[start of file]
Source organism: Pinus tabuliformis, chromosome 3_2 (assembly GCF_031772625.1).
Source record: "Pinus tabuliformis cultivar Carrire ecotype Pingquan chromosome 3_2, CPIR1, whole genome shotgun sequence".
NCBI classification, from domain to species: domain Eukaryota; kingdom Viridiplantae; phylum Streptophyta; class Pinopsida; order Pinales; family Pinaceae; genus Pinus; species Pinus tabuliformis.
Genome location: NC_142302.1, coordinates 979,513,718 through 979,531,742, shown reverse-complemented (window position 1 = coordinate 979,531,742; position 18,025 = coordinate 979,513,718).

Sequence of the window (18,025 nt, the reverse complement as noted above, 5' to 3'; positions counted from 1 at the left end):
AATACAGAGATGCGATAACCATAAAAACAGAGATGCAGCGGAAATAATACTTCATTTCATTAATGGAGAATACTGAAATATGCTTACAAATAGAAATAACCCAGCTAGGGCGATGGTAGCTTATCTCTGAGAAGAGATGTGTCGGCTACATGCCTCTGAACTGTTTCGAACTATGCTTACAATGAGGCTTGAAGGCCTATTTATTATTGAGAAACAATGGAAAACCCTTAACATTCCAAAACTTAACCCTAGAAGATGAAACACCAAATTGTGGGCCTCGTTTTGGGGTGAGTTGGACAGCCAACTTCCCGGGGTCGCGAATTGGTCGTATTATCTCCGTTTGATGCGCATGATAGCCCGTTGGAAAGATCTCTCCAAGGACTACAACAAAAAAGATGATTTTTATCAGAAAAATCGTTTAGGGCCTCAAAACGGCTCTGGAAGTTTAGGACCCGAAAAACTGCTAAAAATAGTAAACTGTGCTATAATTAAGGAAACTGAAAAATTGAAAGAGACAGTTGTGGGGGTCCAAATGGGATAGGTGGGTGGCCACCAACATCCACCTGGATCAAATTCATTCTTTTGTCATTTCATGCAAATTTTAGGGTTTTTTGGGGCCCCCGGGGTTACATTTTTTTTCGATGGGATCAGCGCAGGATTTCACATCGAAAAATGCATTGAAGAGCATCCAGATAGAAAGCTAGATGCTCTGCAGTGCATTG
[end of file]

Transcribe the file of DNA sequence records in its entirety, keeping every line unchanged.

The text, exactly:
Source organism: Pinus tabuliformis, chromosome 3_2 (assembly GCF_031772625.1).
Source record: "Pinus tabuliformis cultivar Carrire ecotype Pingquan chromosome 3_2, CPIR1, whole genome shotgun sequence".
NCBI classification, from domain to species: domain Eukaryota; kingdom Viridiplantae; phylum Streptophyta; class Pinopsida; order Pinales; family Pinaceae; genus Pinus; species Pinus tabuliformis.
Genome location: NC_142302.1, coordinates 979,513,718 through 979,531,742, shown reverse-complemented (window position 1 = coordinate 979,531,742; position 18,025 = coordinate 979,513,718).

Sequence of the window (18,025 nt, the reverse complement as noted above, 5' to 3'; positions counted from 1 at the left end):
AATACAGAGATGCGATAACCATAAAAACAGAGATGCAGCGGAAATAATACTTCATTTCATTAATGGAGAATACTGAAATATGCTTACAAATAGAAATAACCCAGCTAGGGCGATGGTAGCTTATCTCTGAGAAGAGATGTGTCGGCTACATGCCTCTGAACTGTTTCGAACTATGCTTACAATGAGGCTTGAAGGCCTATTTATTATTGAGAAACAATGGAAAACCCTTAACATTCCAAAACTTAACCCTAGAAGATGAAACACCAAATTGTGGGCCTCGTTTTGGGGTGAGTTGGACAGCCAACTTCCCGGGGTCGCGAATTGGTCGTATTATCTCCGTTTGATGCGCATGATAGCCCGTTGGAAAGATCTCTCCAAGGACTACAACAAAAAAGATGATTTTTATCAGAAAAATCGTTTAGGGCCTCAAAACGGCTCTGGAAGTTTAGGACCCGAAAAACTGCTAAAAATAGTAAACTGTGCTATAATTAAGGAAACTGAAAAATTGAAAGAGACAGTTGTGGGGGTCCAAATGGGATAGGTGGGTGGCCACCAACATCCACCTGGATCAAATTCATTCTTTTGTCATTTCATGCAAATTTTAGGGTTTTTTGGGGCCCCCGGGGTTACATTTTTTTTCGATGGGATCAGCGCAGGATTTCACATCGAAAAATGCATTGAAGAGCATCCAGATAGAAAGCTAGATGCTCTGCAGTGCATTG